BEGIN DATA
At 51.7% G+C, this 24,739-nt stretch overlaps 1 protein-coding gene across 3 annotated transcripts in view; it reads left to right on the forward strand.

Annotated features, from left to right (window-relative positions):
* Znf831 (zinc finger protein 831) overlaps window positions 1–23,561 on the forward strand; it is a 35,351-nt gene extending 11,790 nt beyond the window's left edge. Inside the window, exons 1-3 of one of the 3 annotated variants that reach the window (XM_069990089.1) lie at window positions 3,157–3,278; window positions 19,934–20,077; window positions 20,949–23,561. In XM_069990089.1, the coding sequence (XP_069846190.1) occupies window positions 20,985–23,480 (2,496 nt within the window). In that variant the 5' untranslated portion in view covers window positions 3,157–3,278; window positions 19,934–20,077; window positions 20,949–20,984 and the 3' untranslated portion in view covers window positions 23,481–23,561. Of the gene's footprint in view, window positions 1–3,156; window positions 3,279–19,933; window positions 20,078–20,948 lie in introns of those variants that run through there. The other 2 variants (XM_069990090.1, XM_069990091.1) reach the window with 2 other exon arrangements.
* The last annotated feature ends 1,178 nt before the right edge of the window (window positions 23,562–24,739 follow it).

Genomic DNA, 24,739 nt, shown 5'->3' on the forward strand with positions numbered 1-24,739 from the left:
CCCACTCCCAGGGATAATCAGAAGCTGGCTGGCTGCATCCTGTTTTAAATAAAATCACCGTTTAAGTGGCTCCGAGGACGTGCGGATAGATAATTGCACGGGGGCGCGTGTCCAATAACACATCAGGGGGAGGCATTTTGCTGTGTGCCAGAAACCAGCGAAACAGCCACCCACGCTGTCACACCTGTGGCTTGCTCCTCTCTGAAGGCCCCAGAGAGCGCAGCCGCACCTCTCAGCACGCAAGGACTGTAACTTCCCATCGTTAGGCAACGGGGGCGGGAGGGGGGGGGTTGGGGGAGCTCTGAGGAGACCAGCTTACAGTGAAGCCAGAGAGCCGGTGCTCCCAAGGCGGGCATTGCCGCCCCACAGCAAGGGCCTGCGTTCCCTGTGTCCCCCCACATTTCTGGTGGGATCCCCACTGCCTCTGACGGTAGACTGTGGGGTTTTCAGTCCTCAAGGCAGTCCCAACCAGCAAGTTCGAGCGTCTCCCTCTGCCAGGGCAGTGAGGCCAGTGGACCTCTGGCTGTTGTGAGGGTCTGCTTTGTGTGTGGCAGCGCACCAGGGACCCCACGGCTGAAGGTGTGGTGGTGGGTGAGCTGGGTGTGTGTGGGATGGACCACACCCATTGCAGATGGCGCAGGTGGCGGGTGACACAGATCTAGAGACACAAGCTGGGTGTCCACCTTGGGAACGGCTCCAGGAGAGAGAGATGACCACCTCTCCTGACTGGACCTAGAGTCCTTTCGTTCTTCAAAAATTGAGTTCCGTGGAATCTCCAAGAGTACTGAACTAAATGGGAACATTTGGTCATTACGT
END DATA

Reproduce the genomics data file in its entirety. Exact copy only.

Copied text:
At 51.7% G+C, this 24,739-nt stretch overlaps 1 protein-coding gene across 3 annotated transcripts in view; it reads left to right on the forward strand.

Annotated features, from left to right (window-relative positions):
* Znf831 (zinc finger protein 831) overlaps window positions 1–23,561 on the forward strand; it is a 35,351-nt gene extending 11,790 nt beyond the window's left edge. Inside the window, exons 1-3 of one of the 3 annotated variants that reach the window (XM_069990089.1) lie at window positions 3,157–3,278; window positions 19,934–20,077; window positions 20,949–23,561. In XM_069990089.1, the coding sequence (XP_069846190.1) occupies window positions 20,985–23,480 (2,496 nt within the window). In that variant the 5' untranslated portion in view covers window positions 3,157–3,278; window positions 19,934–20,077; window positions 20,949–20,984 and the 3' untranslated portion in view covers window positions 23,481–23,561. Of the gene's footprint in view, window positions 1–3,156; window positions 3,279–19,933; window positions 20,078–20,948 lie in introns of those variants that run through there. The other 2 variants (XM_069990090.1, XM_069990091.1) reach the window with 2 other exon arrangements.
* The last annotated feature ends 1,178 nt before the right edge of the window (window positions 23,562–24,739 follow it).

Genomic DNA, 24,739 nt, shown 5'->3' on the forward strand with positions numbered 1-24,739 from the left:
CCCACTCCCAGGGATAATCAGAAGCTGGCTGGCTGCATCCTGTTTTAAATAAAATCACCGTTTAAGTGGCTCCGAGGACGTGCGGATAGATAATTGCACGGGGGCGCGTGTCCAATAACACATCAGGGGGAGGCATTTTGCTGTGTGCCAGAAACCAGCGAAACAGCCACCCACGCTGTCACACCTGTGGCTTGCTCCTCTCTGAAGGCCCCAGAGAGCGCAGCCGCACCTCTCAGCACGCAAGGACTGTAACTTCCCATCGTTAGGCAACGGGGGCGGGAGGGGGGGGGTTGGGGGAGCTCTGAGGAGACCAGCTTACAGTGAAGCCAGAGAGCCGGTGCTCCCAAGGCGGGCATTGCCGCCCCACAGCAAGGGCCTGCGTTCCCTGTGTCCCCCCACATTTCTGGTGGGATCCCCACTGCCTCTGACGGTAGACTGTGGGGTTTTCAGTCCTCAAGGCAGTCCCAACCAGCAAGTTCGAGCGTCTCCCTCTGCCAGGGCAGTGAGGCCAGTGGACCTCTGGCTGTTGTGAGGGTCTGCTTTGTGTGTGGCAGCGCACCAGGGACCCCACGGCTGAAGGTGTGGTGGTGGGTGAGCTGGGTGTGTGTGGGATGGACCACACCCATTGCAGATGGCGCAGGTGGCGGGTGACACAGATCTAGAGACACAAGCTGGGTGTCCACCTTGGGAACGGCTCCAGGAGAGAGAGATGACCACCTCTCCTGACTGGACCTAGAGTCCTTTCGTTCTTCAAAAATTGAGTTCCGTGGAATCTCCAAGAGTACTGAACTAAATGGGAACATTTGGTCATTACGT